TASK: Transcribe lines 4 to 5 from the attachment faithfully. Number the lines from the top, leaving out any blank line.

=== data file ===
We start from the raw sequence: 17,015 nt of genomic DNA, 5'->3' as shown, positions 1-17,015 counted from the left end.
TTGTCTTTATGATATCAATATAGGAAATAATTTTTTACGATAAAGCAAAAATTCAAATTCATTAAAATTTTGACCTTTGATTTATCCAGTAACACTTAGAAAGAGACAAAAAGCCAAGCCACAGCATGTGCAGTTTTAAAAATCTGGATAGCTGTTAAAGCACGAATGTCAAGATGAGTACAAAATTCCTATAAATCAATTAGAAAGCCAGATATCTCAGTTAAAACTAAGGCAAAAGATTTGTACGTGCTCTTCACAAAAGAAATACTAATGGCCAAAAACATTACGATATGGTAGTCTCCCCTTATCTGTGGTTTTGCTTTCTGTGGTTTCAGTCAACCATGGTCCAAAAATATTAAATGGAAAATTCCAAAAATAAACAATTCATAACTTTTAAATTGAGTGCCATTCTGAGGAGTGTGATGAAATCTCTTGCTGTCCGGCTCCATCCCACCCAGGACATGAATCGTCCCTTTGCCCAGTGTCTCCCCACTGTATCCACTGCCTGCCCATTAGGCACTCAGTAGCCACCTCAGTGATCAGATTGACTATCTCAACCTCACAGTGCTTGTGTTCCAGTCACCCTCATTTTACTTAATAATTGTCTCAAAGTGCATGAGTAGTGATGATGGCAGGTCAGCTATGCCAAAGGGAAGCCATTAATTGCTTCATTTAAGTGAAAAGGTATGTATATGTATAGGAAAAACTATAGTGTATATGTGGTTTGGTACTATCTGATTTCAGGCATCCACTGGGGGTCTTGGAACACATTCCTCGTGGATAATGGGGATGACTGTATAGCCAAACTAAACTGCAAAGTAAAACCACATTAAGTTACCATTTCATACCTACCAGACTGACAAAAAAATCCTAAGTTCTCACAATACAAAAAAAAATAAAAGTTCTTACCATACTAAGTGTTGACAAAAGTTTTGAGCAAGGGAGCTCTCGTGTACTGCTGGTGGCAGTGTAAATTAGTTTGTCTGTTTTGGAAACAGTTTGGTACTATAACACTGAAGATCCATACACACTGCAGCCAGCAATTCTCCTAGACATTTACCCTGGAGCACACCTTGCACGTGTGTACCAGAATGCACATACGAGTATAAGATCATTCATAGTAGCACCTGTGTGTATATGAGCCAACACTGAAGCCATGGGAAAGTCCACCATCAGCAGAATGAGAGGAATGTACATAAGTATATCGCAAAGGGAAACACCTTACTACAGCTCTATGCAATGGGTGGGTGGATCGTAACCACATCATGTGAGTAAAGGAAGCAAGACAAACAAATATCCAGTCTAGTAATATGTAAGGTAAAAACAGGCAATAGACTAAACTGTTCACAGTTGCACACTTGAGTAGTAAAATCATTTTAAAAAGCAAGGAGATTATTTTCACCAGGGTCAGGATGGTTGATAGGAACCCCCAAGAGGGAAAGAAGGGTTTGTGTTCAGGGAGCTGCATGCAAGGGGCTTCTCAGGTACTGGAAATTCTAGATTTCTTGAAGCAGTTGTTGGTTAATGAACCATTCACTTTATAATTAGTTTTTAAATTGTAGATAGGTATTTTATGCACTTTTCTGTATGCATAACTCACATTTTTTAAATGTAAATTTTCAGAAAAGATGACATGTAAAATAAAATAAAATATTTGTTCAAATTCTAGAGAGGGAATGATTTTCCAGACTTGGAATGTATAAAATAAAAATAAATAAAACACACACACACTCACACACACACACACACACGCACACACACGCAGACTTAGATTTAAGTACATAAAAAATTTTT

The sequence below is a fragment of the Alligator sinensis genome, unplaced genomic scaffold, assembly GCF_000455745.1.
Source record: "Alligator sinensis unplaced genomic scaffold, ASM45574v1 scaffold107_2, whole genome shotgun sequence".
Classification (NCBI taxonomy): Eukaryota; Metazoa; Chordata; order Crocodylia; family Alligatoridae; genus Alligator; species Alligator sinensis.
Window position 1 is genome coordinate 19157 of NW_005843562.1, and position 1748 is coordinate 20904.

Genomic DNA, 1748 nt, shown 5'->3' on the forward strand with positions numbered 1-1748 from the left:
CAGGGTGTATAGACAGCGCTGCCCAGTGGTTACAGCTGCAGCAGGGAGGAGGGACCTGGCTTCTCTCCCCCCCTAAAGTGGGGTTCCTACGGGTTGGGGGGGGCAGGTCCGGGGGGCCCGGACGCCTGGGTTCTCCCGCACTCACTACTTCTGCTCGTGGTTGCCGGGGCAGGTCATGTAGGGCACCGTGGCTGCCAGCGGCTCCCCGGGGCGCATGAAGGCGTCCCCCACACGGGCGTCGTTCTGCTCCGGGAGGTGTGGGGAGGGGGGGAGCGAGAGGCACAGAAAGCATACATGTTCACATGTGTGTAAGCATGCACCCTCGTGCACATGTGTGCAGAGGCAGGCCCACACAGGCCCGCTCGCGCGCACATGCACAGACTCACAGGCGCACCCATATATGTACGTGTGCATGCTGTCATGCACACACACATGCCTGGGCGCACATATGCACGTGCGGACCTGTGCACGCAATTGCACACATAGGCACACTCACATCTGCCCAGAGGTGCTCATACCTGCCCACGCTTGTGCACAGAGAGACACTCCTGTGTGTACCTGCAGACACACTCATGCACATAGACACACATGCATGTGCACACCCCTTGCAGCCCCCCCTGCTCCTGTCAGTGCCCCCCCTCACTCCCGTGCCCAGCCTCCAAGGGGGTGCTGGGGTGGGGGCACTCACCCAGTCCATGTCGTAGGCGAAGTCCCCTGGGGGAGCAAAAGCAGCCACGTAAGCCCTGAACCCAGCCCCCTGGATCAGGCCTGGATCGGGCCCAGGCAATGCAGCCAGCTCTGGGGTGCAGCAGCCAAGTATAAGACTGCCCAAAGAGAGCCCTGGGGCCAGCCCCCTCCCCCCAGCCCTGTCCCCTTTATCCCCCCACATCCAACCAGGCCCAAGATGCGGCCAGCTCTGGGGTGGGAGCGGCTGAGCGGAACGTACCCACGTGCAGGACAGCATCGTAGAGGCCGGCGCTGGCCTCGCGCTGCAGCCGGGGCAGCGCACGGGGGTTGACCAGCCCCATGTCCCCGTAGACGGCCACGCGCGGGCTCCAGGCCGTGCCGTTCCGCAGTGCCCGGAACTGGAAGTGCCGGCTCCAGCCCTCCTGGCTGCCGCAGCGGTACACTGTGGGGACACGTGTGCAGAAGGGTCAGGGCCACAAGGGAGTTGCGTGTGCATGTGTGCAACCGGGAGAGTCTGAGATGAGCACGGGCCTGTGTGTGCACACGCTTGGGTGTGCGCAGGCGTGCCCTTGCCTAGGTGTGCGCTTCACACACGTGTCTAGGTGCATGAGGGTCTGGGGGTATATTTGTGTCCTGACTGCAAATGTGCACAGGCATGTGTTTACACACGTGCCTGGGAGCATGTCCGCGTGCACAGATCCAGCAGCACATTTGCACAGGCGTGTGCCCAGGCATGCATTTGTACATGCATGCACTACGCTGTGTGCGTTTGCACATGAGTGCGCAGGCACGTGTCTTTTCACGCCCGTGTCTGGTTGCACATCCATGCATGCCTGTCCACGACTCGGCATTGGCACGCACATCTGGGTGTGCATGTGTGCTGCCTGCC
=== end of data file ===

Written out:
Source record: "Alligator sinensis unplaced genomic scaffold, ASM45574v1 scaffold107_2, whole genome shotgun sequence".
Classification (NCBI taxonomy): Eukaryota; Metazoa; Chordata; order Crocodylia; family Alligatoridae; genus Alligator; species Alligator sinensis.